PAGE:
North American Journal of Medical Sciences

: 2012  |  Volume : 4  |  Issue : 6  |  Page : 276--277

Tai Chi improves natural harmony in autonomic function

Ching Lan 
 Department of Physical Medicine and Rehabilitation, National Taiwan University Hospital and National Taiwan University, College of Medicine, Taipei, Taiwan

Correspondence Address:
Ching Lan
Department of Physical Medicine and Rehabilitation, National Taiwan University Hospital and National Taiwan University, College of Medicine, Taipei

How to cite this article:
Lan C. Tai Chi improves natural harmony in autonomic function.North Am J Med Sci 2012;4:276-277

How to cite this URL:
Lan C. Tai Chi improves natural harmony in autonomic function. North Am J Med Sci [serial online] 2012 [cited 2022 May 24 ];4:276-277
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Regular exercise improves physical capacity and quality of life in healthy individuals and patients with chronic disease. However, the major limitation of exercise participation lies in pathological abnormalities and limited accessibility. Chinese mind-body exercises, such as Tai chi, are easily accessible and have potential benefits for health promotion. Previous studies have shown that Tai chi is beneficial to aerobic capacity, muscular strength, microcirculation, and some cardiovascular risk factors. Furthermore, Tai chi appears to be safe and effective for patients with acute myocardial infarction (AMI), those who underwent a coronary artery bypass grafting surgery or had congestive heart failure. [1]

The interplay of sympathetic and vagal outputs of the central autonomic network through sinoatrial node produces beat-to-beat heart rate variability (HRV), and cardiac vagal function can be evaluated by spectral HRV analysis. Cardiac vagal modulation decreased in various pathological conditions, such as AMI and heart failure, and decreased HRV was found to be associated with poor clinical outcome. Low-frequency (LF) and high-frequency (HF) spectral HRV components are distinguished in a spectrum calculated from short-term recordings of heart beats, and LF and HF power may be measured in normalized units. Vagal activity is the major contributor to the HF component, and LF reflects both sympathetic activity and vagal activity. The LF/HF ratio is considered to mirror sympathovagal balance or to reflect the sympathetic modulations.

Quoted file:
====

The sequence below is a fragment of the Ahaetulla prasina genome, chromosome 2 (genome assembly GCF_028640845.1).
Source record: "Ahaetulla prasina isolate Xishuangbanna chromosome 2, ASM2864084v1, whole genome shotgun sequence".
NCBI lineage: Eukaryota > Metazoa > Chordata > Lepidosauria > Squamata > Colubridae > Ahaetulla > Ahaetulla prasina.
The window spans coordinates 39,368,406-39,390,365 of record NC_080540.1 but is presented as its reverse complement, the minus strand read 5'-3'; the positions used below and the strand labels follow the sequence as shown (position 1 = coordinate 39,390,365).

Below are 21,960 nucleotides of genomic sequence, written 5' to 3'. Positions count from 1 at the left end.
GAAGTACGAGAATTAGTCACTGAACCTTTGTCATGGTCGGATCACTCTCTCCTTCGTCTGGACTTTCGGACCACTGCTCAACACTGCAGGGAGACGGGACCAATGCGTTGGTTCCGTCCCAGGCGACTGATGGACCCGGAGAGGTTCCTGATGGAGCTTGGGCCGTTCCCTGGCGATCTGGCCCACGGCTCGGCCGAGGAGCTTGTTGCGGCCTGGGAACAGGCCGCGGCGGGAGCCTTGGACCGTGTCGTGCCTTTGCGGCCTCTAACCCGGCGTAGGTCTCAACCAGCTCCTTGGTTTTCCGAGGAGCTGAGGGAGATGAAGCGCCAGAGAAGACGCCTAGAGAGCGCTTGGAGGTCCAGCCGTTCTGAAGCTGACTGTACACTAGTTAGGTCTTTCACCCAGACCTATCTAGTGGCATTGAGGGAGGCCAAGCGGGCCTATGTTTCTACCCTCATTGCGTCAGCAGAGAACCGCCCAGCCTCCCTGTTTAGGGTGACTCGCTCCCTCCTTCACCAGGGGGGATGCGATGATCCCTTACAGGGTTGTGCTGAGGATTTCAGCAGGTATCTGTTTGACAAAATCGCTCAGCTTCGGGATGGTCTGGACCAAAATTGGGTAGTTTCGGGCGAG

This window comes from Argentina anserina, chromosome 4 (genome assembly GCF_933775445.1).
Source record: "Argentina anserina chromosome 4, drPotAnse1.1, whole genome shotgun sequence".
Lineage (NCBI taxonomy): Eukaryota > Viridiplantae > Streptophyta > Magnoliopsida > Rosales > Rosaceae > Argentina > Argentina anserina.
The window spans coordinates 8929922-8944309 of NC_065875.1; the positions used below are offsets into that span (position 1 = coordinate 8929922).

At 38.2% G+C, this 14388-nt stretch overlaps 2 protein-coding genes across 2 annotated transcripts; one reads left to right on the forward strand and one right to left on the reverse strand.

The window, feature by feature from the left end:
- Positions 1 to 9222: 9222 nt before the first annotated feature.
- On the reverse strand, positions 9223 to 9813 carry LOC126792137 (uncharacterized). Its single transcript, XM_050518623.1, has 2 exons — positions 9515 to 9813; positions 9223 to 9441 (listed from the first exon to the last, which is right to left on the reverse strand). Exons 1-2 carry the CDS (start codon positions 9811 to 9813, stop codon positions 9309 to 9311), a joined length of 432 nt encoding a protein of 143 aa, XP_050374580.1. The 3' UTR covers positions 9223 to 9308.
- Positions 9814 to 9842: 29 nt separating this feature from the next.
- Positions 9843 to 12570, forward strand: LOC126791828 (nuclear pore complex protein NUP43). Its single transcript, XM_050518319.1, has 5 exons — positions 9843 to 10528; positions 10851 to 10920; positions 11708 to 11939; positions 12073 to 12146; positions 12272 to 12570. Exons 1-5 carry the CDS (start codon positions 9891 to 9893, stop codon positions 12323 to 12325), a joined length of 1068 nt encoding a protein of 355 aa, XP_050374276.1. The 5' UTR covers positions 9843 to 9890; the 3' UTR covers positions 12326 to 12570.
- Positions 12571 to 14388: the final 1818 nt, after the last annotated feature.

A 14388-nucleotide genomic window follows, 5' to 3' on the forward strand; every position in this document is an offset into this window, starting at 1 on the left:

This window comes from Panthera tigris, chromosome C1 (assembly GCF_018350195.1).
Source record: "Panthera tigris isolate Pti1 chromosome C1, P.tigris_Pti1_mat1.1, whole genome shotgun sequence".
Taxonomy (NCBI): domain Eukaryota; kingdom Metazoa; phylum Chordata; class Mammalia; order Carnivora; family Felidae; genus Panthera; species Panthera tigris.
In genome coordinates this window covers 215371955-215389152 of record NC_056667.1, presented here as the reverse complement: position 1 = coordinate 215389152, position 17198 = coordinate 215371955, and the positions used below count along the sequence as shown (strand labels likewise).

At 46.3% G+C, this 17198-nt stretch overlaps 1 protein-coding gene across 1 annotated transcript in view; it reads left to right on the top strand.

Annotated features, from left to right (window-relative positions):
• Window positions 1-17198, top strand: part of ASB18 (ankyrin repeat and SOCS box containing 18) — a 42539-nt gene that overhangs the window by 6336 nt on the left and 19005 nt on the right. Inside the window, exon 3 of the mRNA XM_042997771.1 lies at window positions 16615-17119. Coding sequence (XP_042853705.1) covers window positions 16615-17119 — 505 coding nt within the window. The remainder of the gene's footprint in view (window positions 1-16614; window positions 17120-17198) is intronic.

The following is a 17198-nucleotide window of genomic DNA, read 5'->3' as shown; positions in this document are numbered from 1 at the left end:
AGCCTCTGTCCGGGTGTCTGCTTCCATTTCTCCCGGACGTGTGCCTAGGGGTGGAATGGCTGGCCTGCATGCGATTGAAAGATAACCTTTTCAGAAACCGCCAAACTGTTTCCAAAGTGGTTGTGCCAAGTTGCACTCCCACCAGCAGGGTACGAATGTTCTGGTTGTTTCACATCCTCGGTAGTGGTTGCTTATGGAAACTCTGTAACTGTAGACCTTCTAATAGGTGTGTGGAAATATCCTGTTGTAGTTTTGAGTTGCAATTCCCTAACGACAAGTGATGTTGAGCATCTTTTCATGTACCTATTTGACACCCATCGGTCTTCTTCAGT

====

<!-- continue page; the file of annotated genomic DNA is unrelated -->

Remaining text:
Exercise training may significantly increase HRV, and deep breathing has been shown to affect the depolarization of the sinus node and increase vagal outflow. Tai chi is an exercise integrating diaphragmatic breathing into body motions, and hence may increase HRV and has the potential benefits to better cardiovascular health. There are three studies that reported the effect of Tai chi to HRV in healthy subjects. [2],[3],[4] Väänänen et al. [2] reported that HRV increases immediately after Tai chi exercise in young and old male healthy subjects. Lu et al. [3] reported that Tai chi practitioners displayed higher HRV than the sedentary controls, which implied that Tai chi might enhance the vagal modulation and tilt the sympathovagal balance toward decreased sympathetic modulation. In a recent study, Audette and colleagues [4] reported that Tai chi training in sedentary women displayed increased HF power, representing increased vagal activity, and decreased LF power, representing decreased sympathetic activity in the Tai chi group. Although these studies showed positive effect to HRV, they usually recruited a small number of subjects and did not control the breathing rate.